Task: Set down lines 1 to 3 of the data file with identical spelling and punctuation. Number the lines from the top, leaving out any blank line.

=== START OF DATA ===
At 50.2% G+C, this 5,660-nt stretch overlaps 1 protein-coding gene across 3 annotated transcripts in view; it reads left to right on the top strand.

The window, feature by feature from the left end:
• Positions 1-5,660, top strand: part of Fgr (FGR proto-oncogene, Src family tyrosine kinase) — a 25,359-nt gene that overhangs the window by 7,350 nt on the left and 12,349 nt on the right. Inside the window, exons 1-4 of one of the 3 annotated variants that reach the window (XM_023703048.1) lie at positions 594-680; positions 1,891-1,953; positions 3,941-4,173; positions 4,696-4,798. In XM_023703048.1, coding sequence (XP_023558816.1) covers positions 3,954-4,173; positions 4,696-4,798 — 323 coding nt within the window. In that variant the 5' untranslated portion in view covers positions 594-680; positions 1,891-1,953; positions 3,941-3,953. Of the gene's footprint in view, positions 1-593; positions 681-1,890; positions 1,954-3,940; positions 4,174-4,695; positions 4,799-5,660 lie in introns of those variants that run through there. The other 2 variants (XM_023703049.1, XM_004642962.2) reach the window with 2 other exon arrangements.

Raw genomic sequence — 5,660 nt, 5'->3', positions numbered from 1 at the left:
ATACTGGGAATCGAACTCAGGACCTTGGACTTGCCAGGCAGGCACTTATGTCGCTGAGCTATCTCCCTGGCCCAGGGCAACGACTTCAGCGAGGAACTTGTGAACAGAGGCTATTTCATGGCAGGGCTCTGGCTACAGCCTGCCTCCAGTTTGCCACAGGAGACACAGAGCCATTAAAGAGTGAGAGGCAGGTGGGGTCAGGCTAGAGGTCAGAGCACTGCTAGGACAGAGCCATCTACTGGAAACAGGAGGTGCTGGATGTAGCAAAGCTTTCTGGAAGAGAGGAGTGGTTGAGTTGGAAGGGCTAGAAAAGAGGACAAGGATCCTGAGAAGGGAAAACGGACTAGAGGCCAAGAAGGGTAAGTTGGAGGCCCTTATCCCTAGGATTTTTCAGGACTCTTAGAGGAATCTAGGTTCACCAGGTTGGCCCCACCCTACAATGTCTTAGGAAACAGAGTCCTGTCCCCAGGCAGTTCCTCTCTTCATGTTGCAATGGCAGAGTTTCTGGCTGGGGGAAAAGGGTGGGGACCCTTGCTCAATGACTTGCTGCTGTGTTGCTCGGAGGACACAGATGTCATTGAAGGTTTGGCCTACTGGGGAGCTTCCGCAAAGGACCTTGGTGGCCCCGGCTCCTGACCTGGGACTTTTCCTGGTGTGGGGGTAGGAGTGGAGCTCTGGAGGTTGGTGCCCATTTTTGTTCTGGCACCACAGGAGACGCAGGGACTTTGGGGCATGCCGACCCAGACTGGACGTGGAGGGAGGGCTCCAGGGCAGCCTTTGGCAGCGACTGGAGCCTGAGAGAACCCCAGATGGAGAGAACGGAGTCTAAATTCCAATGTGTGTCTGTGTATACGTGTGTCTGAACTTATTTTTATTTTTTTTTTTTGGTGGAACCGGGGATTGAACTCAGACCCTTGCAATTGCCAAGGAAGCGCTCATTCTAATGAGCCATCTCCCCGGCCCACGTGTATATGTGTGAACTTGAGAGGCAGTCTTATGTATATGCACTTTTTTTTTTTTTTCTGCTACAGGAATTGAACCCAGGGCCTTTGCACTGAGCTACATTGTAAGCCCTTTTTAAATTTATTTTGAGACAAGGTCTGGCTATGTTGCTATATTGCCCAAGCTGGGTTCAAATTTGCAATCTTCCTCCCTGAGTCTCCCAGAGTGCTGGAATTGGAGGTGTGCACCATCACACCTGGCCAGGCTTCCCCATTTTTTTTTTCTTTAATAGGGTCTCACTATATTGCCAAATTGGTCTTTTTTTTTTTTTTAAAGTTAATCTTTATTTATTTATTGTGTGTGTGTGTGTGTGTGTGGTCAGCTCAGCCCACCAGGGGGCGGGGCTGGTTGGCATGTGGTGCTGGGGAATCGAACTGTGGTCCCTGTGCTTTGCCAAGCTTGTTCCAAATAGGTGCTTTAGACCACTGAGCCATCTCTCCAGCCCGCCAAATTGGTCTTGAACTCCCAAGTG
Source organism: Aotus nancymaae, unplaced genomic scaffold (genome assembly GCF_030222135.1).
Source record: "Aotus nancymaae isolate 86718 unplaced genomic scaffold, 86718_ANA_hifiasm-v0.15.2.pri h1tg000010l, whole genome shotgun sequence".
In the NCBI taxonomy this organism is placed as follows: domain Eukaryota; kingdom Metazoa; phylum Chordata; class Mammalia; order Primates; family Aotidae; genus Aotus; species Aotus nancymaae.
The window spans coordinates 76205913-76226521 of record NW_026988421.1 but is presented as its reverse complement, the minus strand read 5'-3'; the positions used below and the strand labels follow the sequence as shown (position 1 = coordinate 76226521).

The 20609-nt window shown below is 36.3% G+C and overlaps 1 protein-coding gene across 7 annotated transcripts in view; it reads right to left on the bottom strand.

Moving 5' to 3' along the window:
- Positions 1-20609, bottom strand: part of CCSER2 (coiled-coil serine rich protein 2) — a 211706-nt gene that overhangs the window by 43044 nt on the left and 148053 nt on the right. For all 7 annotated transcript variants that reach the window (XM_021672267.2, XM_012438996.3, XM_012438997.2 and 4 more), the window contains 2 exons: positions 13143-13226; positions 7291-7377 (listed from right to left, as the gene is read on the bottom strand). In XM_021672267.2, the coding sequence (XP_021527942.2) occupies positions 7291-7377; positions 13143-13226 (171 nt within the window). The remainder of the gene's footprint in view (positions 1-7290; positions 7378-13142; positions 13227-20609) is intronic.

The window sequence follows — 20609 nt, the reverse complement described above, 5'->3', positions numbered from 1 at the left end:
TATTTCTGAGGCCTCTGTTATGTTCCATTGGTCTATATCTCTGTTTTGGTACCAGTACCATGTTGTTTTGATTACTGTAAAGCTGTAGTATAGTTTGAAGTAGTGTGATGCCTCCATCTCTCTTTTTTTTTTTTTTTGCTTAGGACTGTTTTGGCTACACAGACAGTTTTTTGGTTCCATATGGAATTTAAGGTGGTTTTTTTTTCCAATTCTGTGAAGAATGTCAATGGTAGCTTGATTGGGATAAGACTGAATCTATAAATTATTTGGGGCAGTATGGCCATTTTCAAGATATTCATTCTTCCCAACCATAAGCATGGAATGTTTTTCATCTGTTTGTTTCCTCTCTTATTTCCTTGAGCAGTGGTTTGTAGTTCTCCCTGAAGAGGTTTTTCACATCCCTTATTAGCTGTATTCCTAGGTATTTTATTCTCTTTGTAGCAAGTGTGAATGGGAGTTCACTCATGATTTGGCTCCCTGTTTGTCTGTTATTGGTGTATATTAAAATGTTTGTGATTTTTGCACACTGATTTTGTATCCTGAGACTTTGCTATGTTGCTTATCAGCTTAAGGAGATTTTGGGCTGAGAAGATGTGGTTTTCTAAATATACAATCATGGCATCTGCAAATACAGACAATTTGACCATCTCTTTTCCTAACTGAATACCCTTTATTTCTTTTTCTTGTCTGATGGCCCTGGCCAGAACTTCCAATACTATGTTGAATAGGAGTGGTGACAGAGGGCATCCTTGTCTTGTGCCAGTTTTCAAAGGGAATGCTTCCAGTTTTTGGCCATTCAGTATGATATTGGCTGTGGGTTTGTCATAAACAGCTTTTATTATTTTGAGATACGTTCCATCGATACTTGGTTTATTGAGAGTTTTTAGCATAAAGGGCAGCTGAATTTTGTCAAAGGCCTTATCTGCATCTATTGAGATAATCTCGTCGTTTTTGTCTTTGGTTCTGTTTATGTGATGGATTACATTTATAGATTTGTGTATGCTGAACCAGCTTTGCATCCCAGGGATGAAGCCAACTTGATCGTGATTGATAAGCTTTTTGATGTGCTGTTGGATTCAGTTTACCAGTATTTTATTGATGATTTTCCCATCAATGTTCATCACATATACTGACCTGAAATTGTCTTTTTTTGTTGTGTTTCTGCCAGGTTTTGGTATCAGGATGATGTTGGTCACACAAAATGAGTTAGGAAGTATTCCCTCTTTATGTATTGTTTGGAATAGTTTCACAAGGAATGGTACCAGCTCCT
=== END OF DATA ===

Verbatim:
At 50.2% G+C, this 5,660-nt stretch overlaps 1 protein-coding gene across 3 annotated transcripts in view; it reads left to right on the top strand.

The window, feature by feature from the left end:
• Positions 1-5,660, top strand: part of Fgr (FGR proto-oncogene, Src family tyrosine kinase) — a 25,359-nt gene that overhangs the window by 7,350 nt on the left and 12,349 nt on the right. Inside the window, exons 1-4 of one of the 3 annotated variants that reach the window (XM_023703048.1) lie at positions 594-680; positions 1,891-1,953; positions 3,941-4,173; positions 4,696-4,798. In XM_023703048.1, coding sequence (XP_023558816.1) covers positions 3,954-4,173; positions 4,696-4,798 — 323 coding nt within the window. In that variant the 5' untranslated portion in view covers positions 594-680; positions 1,891-1,953; positions 3,941-3,953. Of the gene's footprint in view, positions 1-593; positions 681-1,890; positions 1,954-3,940; positions 4,174-4,695; positions 4,799-5,660 lie in introns of those variants that run through there. The other 2 variants (XM_023703049.1, XM_004642962.2) reach the window with 2 other exon arrangements.